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Nanoparticles with switchable shells for virus sensing and inhibition

Periodic Reporting for period 1 - rSAMs-NANO (Nanoparticles with switchable shells for virus sensing and inhibition)

Periodo di rendicontazione: 2018-09-03 al 2020-09-02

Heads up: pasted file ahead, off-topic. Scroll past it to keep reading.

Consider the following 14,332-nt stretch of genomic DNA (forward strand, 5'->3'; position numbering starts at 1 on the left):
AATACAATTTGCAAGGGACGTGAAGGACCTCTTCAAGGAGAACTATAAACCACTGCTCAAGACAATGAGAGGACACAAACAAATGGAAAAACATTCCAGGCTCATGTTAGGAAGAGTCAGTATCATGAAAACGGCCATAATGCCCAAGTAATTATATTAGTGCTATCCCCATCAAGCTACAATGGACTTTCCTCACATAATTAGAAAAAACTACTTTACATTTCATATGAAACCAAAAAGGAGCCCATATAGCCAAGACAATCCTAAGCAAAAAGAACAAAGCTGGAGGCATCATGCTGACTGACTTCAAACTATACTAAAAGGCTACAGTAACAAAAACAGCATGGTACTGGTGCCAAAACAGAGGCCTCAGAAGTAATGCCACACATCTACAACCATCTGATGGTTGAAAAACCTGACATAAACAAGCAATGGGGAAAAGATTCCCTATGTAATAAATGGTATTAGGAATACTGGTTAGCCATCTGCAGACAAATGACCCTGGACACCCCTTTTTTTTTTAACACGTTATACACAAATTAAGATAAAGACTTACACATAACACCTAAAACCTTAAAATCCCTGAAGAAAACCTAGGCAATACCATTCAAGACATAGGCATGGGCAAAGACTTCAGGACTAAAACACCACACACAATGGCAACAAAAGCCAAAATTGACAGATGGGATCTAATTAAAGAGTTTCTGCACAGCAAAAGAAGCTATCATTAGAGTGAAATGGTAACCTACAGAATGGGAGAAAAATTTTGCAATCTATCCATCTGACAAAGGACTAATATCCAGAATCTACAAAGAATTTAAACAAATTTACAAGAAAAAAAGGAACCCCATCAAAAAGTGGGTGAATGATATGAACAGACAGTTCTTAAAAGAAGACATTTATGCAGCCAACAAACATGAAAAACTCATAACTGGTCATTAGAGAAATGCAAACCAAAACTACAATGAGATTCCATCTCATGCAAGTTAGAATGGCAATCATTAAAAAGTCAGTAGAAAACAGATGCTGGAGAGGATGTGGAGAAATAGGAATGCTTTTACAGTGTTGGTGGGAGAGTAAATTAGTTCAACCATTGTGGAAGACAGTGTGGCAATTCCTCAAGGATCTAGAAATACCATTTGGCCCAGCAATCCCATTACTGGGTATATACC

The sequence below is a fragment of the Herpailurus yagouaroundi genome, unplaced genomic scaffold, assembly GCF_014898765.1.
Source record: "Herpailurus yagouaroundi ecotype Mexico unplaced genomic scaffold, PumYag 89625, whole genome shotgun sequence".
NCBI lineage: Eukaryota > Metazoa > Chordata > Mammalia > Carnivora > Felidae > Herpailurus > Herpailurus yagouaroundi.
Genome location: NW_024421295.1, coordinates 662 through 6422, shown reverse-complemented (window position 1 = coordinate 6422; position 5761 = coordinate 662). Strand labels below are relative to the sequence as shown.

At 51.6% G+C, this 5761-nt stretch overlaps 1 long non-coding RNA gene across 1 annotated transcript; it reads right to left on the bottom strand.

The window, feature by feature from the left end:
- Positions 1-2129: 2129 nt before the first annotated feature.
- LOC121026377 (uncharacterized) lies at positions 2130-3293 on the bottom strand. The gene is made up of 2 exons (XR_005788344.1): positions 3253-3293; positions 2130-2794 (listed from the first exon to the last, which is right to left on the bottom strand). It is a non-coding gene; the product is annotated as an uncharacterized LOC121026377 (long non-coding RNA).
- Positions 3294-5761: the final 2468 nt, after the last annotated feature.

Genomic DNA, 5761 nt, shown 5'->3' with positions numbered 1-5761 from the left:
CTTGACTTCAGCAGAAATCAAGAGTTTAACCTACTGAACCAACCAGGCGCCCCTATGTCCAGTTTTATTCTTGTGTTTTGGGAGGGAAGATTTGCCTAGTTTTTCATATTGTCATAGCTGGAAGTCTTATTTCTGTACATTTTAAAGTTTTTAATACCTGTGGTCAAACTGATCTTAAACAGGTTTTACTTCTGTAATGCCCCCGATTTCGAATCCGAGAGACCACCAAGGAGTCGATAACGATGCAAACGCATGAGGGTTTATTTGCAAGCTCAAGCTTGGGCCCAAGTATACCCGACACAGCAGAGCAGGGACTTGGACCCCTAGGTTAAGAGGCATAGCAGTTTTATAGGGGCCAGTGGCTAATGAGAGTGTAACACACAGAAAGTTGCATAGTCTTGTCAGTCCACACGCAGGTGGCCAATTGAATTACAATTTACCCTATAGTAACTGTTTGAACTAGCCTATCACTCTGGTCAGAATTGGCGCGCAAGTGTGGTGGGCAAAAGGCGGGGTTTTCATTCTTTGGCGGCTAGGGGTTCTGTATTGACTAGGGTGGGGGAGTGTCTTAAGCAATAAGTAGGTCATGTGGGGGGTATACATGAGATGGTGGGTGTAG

The development of antiviral drugs and virus sensors remains a challenge in the field of medical therapies and diagnosis. The current approach for the design of new antiviral drug candidates relies on the synthesis of monovalent drugs that inhibit virus replication at the late stage of infection. The existing antiviral treatment however suffers from low effectiveness due to the emerging drug resistance mutation. In this context, the development of synthetic drugs with multivalent ligand representation is considered an advantageous alternative for the treatment of severe viral infections such as Influenza. Influenza is an acute respiratory disease and can spread rapidly and widely in the winter season. About 20% of children and 5% of adults worldwide develop symptomatic influenza each year. It causes a broad range of illnesses, from symptomless infection to primary viral and secondary bacterial pneumonia. Rapid diagnosis of influenza viruses during an outbreak is critical for disease control. There are currently three types of diagnostic tests for influenza viruses: virus isolation, antigen capture immunoassays, and molecular diagnostic tests. Although effective and sensitive, these methods require trained personnel and a long testing time. Hence, the development of probes and sensors capable of rapid typing and subtyping of the influenza virus is highly desirable. The current design of the new efficient drugs and diagnostics of Influenza includes the synthesis of complex multivalent compounds as dendrimers, fullerenes, polymers, etc. and requires time-consuming multistep organic synthesis. In this project, we applied the rSAM technique for the engineering of multivalent virus inhibitors and the development of the new effective sensors that can provide flexible recognition of the influenza viruses. The rSAMs are pH-switchable versions of thiol-SAMs monolayers that mimic the complex multivalent carbohydrate arrays present on the cellular surfaces. The rSAMs can be constructed using easily accessible small ligands that allow avoiding the above-mentioned synthetic limitations. The main objectives of the rSAM-NANO project were 1) to investigate the use of rSAMs as dynamic nanoparticle shells for multivalent inhibition of pathogen infection and colonization, and 2) to assess such systems as new antibody-free ultrasensitive and robust sensors for rapid in situ virus diagnostics and viral load of the patient.